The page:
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The Met’s Costume Institute Exhibition, “About Time: Fashion and Duration,” Opens Thursday


The Met’s Costume Institute Exhibition, “About Time: Fashion and Duration,” Opens Thursday

The new display celebrates timeless fashion.

The 2020 Met Gala may have been canceled due to the coronavirus pandemic, but the exhibition that inspired it is still a go. “About Time: Fashion and Duration” opens this Thursday, October 29, at the Costume Institute of New York City’s Metropolitan Museum of Art. This year’s take on the annual display reflects on 150 years of fashion, dating back to 1870, to celebrate the Met’s 150th anniversary. “Employing Henri Bergson’s concept of la durée (duration), it will explore how clothes generate temporal associations that conflate past, present, and future. Virginia Woolf will serve as the ‘ghost narrator’ of the exhibition,” an official description reads.

Sticking to the theme of chronology, there will be two adjacent galleries fashioned as giant clock faces. At each “minute” on the clock, there will be a pair of looks to demonstrate how certain trends and silhouettes have returned. “For example, a black silk faille princess-line dress from the late 1870s will be paired with an Alexander McQueen ‘Bumster’ skirt from 1995,” according to The Met. Every look is in black to show the evolution of silhouettes, except at the end, when a white Viktor & Rolf dress represents the future of fashion.

The exhibit was made possible by Louis Vuitton, and features pieces by artistic director Nicolas Ghesquière, such as a dress and ensemble from the Spring/Summer 2018 collection. A 2011 look from his predecessor, Marc Jacobs, also appears.

To comply with health and safety guidelines during the pandemic, visitors will need to reserve timed tickets to view the exhibition. There won’t be an extra charge if you already bought general admission tickets, but you still need to select a time slot. Only 25 percent of capacity will be allowed in at a time. Tickets go on sale two weeks in advance, so if they’re currently sold out online, try checking again at a later date.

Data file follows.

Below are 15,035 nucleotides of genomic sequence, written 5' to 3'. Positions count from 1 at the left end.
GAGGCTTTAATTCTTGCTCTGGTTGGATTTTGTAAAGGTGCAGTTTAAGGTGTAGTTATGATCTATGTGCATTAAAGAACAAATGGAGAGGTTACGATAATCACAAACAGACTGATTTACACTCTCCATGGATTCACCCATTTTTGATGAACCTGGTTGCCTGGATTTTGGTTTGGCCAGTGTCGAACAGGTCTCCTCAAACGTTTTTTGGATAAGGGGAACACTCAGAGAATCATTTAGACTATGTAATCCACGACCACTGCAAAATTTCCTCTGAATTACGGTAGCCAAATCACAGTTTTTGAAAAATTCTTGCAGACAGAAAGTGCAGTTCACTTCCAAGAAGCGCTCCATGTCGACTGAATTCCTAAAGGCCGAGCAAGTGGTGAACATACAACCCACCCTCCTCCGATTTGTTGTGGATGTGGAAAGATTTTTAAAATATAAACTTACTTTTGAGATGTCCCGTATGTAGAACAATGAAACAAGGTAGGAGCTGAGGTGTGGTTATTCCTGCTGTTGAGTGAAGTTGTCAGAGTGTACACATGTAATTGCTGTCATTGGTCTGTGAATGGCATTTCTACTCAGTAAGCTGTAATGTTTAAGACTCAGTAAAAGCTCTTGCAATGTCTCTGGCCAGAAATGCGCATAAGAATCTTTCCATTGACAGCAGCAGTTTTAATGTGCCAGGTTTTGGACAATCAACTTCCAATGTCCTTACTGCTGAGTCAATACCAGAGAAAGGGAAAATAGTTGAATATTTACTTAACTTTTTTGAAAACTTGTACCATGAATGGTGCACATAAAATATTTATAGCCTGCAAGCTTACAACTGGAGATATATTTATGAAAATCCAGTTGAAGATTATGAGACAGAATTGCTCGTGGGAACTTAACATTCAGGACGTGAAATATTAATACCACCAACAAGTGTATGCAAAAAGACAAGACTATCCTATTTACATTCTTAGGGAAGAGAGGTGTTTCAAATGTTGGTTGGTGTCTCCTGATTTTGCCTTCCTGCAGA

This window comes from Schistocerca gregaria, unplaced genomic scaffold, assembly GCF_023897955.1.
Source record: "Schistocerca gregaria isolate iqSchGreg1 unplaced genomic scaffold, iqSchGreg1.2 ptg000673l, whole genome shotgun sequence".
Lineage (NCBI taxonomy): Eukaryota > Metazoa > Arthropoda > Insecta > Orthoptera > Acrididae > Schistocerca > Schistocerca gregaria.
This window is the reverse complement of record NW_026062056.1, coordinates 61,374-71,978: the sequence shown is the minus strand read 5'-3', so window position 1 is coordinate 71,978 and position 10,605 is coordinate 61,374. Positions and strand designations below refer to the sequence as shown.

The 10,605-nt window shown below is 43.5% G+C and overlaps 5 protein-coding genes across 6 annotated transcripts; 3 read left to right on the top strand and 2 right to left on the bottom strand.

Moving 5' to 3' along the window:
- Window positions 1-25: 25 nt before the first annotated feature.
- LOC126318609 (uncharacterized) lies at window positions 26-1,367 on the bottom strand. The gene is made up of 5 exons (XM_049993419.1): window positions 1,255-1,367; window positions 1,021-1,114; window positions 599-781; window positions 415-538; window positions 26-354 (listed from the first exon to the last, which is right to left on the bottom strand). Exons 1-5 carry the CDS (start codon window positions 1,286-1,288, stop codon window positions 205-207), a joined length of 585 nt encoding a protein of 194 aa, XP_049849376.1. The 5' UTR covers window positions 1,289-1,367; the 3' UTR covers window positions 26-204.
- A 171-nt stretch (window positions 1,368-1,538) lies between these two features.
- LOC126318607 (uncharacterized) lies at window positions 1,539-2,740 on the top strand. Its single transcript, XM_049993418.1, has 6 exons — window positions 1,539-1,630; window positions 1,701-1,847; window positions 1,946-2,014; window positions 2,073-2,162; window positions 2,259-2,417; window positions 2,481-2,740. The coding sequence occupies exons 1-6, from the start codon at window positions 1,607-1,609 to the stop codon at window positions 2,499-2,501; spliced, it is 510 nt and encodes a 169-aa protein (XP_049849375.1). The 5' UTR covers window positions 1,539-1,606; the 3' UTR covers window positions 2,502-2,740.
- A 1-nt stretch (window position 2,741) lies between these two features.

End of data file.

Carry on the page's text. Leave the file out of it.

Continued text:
“About Time” opens to the public at noon on Thursday, and closes Sunday, February 7, 2021. Whether you plan to go in person or wish to admire from afar, take a sneak peek of the exhibition ahead.

Left to right: 1895 Mrs. Arnold dinner dress, 2004 Comme des Garçons ensemble, 1895 American raincoat, 2020 JW Anderson coat, 1892 American suit, 1989 Martin Margiela ensemble.
Left: Christian Dior 1947 “Bar suit.” Right: Junya Watanabe 2011 ensemble.
From left to right: 1945 Madame Gres evening dress, 2005 Yohji Yamamoto ensemble, 1943 Pleydell & Smith and Bertha Black Lewry dinner suit, 2000 Martin Margiela jacket, 1938 Elsa Schiaparelli evening jacket, 1978 Yves Saint Laurent “Broken Mirrors” ensemble.
More paired ensembles are displayed against a stunning mirrored backdrop.
Among those in this reflective room are a 2003 Azzedine Alaïa dress, a 1973 Halston dress with an Elsa Peretti belt, and a 1976 Yves Saint Laurent haute couture ensemble.
Left to right: 2009 Raf Simons for Jil Sander dress, 1925 Madeleine Vionnet evening dress, 2007 Prada dress, 1964 Cristóbal Balenciaga dress, 2006 Undercover ensemble, 1949 Christian Dior evening dress, 2005 Viktor & Rolf ensemble, 1939 Madeleine Vionnet evening dress.
Far right: a 2012 Iris van Herpen dress and 1951 Charles James ball gown.
The entryway to the “About Time” exhibition.